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ELIZABETH, New Jersey -- A campaign is underway to restore a vandalized mural that honors a transgender activist.

The mural of Marsha P. Johnson was created in her hometown of Elizabeth, New Jersey, but someone painted over it in what activists call an act of hate.

Malcom Rolling painted the mural, and members of an LGBTQ+ youth group that organized the first Pride march in Elizabeth last year made the murals the focal point.

The group is called The People's Committee of Elizabeth (TPCOE). Sister station WABC-TV in New York talked to one founding member, Priscilla Goana, who is in Hawaii right now.

"This is just a huge, huge slap in the face," Goana said.

She says plans and fundraising are in the works to repaint the mural because it's clearly needed.

"It's targeted - it's hatred and we don't want that here," said TPCOE activist Katherine Justiniano.

"This is a clear sign of transphobia, homophobia and racism," TPCOE co-founder Natalie Hernandez said.

Johnson was 46 when she died in 1992 and was decades ahead of her time. The self-identified drag queen was a pioneering gay rights activist and a key figure in the Stonewall Uprising in 1969.

TPCOE is raising money on Instagram, Venmo and GoFundMe.

About $1,500 is needed just for the paint to reimagine what was once there, plus what the artist plans to add.

"I have something to say," Rolling said. "Like I said, I'm a little furious, and I have something to say. And I want to be able to add to the mural to make it more robust."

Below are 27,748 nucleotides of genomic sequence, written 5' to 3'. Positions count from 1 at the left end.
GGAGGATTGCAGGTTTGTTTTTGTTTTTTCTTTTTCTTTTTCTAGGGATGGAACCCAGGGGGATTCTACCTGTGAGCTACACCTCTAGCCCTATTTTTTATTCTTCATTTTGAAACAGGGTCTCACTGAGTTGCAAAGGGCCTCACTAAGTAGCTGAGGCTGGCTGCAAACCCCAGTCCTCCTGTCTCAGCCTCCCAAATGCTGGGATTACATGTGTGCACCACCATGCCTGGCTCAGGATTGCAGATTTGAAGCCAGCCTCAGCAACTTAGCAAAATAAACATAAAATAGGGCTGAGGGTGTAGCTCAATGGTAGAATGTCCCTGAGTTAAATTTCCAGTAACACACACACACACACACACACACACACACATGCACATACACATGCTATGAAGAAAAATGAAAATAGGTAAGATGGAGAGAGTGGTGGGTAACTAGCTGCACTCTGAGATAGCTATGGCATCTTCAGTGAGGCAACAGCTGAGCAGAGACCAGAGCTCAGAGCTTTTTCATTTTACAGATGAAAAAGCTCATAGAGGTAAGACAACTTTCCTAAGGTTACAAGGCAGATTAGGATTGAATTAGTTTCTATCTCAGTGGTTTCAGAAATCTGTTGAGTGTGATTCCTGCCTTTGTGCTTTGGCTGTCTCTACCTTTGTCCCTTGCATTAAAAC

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Tags: society society lgbtq pride lgbtq pride vandalism mural arts vandalized mural elizabeth johnson

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Sen. Ron Johnson Claims Jan. 6 Was Not an Armed Insurrection Because People Stayed Within the Roped Lines

Sen. Ron Johnson (R-WI) reiterated his belief Sunday that the Jan. 6 insurrection at the U.S. Capitol was a “non-violent” gathering.

Fox News’ Mark Levin asked the senator about prosecutors’ efforts to track down those who were at the Capitol on Jan. 6, including by using geolocation data from cellphones. Asked if he was concerned the Justice Department was not being transparent, Johnson said he is trying to create “public pressure.”

Johnson noted that he “didn’t get squat” from FBI Director Christopher Wray when he was subpoenaed “and that was when Trump was in office.”

He referenced an eyewitness account, saying the vast majority were “in a jovial mood,” and while “they were serious, they weren’t violent.”

“I think it’s extremely important to create an accurate historical record of exactly what happened so the false narrative that thousands of armed insurrectionists doesn’t last,” Johnson continued. “That’s why I have my staff going and reviewing the relevant parts of the 14 hours worth of surveillance and we’re finding out some interesting things.”

Levin asked what the footage revealed, and Johnson replied that they counted “about 309 people” entering a door next to police without any confrontation.

He later concluded: “They weren’t rioting. It doesn’t look like an armed insurrection when you have people that breach the Capitol, and I don’t condone it, but they’re staying within the roped lines in the Rotunda. That’s not what armed insurrection would look like.”

Levin chimed in, “And I believe an armed insurrection requires arms.”

Three people were charged with federal firearms violations in connection to the insurrection, and court documents show numerous other “deadly or dangerous” weapons were brought into the Capitol. According to CBS News, those included “Tasers, tomahawk axes, crowbars, flagpoles, a knife, an ice axe, a firecracker, a stun gun, baseball bats, fire extinguishers, a wooden club and chemical spray.”

Watch above, via Fox News.

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